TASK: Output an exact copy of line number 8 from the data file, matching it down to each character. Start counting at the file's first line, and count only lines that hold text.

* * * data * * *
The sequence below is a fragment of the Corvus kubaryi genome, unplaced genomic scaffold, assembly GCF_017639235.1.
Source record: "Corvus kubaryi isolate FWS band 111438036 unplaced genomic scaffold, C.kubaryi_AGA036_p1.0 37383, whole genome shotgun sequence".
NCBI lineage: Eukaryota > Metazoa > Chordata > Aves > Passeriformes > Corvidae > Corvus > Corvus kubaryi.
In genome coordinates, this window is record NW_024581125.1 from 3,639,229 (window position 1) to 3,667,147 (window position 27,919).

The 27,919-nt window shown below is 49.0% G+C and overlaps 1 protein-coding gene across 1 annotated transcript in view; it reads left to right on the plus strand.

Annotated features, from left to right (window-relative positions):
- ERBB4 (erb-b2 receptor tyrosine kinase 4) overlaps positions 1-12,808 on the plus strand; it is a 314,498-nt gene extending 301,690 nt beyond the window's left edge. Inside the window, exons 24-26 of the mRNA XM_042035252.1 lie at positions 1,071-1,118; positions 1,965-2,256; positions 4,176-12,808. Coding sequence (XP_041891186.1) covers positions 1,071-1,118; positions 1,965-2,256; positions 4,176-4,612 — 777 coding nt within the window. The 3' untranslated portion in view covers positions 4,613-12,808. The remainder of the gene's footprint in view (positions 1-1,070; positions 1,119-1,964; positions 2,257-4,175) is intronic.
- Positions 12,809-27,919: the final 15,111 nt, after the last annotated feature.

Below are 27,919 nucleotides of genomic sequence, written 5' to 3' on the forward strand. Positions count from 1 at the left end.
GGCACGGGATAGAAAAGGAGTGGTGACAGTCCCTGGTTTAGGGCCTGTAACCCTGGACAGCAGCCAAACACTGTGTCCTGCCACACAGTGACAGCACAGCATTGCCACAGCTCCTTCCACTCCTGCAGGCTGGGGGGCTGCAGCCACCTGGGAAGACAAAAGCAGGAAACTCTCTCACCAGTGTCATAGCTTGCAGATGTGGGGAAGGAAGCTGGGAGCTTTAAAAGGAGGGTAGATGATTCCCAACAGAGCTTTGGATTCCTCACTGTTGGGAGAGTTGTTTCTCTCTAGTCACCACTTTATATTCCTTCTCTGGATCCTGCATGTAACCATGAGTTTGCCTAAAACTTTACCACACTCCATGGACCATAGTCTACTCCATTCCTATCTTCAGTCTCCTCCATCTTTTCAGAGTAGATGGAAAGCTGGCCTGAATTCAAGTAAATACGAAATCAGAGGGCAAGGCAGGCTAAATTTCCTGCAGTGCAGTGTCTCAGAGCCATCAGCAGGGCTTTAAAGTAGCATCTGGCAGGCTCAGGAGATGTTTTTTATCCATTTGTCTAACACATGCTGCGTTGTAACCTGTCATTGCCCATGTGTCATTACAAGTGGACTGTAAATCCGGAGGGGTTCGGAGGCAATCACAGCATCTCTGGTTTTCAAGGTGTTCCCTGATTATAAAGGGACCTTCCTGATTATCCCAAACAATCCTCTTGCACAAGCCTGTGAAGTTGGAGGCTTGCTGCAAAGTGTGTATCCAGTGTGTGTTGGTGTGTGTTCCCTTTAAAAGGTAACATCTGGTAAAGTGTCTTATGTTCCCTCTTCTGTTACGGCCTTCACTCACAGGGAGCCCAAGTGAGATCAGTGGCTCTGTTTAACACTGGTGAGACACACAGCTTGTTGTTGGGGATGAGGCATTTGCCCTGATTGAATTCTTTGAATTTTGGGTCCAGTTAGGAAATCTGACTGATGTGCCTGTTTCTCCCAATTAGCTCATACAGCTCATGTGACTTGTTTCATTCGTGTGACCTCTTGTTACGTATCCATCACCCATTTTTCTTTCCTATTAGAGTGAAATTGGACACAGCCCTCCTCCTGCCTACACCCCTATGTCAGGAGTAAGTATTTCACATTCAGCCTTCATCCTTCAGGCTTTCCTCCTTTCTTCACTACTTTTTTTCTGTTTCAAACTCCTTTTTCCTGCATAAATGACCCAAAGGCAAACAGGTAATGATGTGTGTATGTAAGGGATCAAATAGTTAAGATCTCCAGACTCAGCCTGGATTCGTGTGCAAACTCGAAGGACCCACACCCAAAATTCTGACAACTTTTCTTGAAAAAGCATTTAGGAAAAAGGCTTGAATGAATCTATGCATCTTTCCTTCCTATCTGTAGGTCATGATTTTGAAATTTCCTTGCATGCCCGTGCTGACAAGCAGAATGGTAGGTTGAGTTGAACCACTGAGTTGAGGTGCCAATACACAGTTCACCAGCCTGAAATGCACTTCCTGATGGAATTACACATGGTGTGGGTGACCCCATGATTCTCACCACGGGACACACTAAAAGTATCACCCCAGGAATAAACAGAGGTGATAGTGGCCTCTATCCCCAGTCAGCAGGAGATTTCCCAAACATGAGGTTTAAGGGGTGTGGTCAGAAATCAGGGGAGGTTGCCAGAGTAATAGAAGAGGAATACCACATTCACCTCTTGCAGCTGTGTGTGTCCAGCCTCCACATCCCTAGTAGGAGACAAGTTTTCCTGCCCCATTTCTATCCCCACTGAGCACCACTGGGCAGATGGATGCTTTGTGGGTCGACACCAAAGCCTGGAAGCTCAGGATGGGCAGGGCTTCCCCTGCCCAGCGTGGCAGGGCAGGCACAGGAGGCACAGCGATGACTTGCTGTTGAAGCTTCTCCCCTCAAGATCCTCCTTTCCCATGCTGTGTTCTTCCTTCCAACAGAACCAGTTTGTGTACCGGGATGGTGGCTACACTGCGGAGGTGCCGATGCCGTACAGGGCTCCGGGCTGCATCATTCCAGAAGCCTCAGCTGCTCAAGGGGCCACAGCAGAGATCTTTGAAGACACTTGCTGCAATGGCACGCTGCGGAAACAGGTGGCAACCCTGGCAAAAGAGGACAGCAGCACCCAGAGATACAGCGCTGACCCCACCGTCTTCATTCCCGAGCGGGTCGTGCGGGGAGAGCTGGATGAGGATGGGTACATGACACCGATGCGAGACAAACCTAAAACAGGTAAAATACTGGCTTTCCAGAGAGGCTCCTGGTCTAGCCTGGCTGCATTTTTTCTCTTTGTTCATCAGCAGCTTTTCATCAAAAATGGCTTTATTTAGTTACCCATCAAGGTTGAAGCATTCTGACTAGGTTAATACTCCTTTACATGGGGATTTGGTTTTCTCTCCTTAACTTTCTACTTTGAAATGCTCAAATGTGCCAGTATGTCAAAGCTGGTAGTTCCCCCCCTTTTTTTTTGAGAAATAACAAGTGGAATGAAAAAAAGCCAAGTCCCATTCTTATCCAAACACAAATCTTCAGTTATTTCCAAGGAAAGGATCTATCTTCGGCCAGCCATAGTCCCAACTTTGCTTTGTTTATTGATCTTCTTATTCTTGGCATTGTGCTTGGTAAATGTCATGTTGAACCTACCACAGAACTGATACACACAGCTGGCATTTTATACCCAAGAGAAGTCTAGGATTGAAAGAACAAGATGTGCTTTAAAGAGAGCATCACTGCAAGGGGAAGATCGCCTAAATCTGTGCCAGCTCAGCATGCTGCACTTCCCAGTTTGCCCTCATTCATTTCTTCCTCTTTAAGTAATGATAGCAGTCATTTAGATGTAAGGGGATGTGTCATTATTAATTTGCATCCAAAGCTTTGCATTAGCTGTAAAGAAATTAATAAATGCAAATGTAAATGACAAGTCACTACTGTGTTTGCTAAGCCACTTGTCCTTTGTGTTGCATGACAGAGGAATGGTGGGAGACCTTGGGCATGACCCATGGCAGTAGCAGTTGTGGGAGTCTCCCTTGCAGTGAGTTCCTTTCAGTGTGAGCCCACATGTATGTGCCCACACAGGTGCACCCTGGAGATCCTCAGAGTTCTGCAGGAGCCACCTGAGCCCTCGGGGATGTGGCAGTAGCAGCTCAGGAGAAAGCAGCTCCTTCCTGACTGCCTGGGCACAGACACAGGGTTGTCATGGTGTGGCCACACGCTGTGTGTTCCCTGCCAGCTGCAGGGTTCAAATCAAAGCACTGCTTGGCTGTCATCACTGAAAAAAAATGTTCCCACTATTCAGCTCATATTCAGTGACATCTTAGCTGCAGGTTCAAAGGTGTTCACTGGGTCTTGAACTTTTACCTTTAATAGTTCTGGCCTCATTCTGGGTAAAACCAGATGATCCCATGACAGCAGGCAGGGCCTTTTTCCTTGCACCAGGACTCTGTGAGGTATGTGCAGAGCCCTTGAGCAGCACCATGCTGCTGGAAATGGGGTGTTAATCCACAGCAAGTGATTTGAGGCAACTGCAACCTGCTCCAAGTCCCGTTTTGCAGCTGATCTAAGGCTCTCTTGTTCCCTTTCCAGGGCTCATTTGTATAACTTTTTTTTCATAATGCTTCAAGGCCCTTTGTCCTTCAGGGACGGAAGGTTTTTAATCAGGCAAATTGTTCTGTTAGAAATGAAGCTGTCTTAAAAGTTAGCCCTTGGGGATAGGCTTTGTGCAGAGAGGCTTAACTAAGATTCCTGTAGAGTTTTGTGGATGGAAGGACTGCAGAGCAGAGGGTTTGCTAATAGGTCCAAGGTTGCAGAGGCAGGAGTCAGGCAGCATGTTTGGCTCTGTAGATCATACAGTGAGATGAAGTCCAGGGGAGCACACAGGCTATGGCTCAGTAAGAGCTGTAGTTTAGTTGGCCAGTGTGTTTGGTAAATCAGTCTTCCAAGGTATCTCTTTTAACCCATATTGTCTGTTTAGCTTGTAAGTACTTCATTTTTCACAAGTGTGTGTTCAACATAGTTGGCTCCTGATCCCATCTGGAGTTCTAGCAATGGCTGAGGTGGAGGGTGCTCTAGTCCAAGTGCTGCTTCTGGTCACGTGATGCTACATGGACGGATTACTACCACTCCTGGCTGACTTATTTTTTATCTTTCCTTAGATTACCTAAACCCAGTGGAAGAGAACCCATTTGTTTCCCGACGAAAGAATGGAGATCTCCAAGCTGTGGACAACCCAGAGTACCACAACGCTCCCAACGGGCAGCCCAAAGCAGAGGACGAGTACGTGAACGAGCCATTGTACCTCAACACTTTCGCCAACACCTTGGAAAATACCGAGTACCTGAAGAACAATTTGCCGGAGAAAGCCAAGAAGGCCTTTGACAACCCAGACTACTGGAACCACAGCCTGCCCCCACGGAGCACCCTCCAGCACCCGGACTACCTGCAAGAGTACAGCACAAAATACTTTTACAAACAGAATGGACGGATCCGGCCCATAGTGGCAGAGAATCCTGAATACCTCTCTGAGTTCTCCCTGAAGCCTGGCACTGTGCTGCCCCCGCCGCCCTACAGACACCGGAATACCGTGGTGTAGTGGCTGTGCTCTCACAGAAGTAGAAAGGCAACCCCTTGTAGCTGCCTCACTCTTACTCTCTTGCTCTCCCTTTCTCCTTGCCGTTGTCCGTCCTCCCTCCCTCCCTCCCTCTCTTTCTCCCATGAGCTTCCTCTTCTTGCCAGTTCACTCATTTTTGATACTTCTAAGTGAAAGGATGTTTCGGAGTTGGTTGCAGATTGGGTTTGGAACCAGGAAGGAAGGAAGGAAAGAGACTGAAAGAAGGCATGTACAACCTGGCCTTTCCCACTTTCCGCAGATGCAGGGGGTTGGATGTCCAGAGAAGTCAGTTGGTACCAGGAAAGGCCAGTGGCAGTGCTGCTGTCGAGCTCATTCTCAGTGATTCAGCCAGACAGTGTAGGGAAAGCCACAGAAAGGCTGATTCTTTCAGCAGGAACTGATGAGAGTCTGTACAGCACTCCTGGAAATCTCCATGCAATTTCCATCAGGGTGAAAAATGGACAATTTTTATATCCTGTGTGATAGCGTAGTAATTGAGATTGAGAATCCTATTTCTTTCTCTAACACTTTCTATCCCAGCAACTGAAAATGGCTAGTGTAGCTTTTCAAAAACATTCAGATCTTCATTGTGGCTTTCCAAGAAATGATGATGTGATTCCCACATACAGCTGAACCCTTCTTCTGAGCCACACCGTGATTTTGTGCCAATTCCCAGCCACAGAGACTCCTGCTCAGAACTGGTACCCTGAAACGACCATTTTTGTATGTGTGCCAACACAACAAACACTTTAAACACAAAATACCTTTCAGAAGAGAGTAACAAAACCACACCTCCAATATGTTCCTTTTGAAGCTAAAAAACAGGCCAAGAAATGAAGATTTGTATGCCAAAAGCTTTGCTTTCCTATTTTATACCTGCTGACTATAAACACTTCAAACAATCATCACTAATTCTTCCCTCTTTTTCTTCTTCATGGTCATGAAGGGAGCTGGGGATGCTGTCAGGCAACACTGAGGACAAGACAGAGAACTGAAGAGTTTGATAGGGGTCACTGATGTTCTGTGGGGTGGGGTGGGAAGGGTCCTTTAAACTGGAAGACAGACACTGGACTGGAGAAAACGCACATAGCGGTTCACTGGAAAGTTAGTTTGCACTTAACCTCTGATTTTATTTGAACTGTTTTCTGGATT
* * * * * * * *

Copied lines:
- Positions 12,809-27,919: the final 15,111 nt, after the last annotated feature.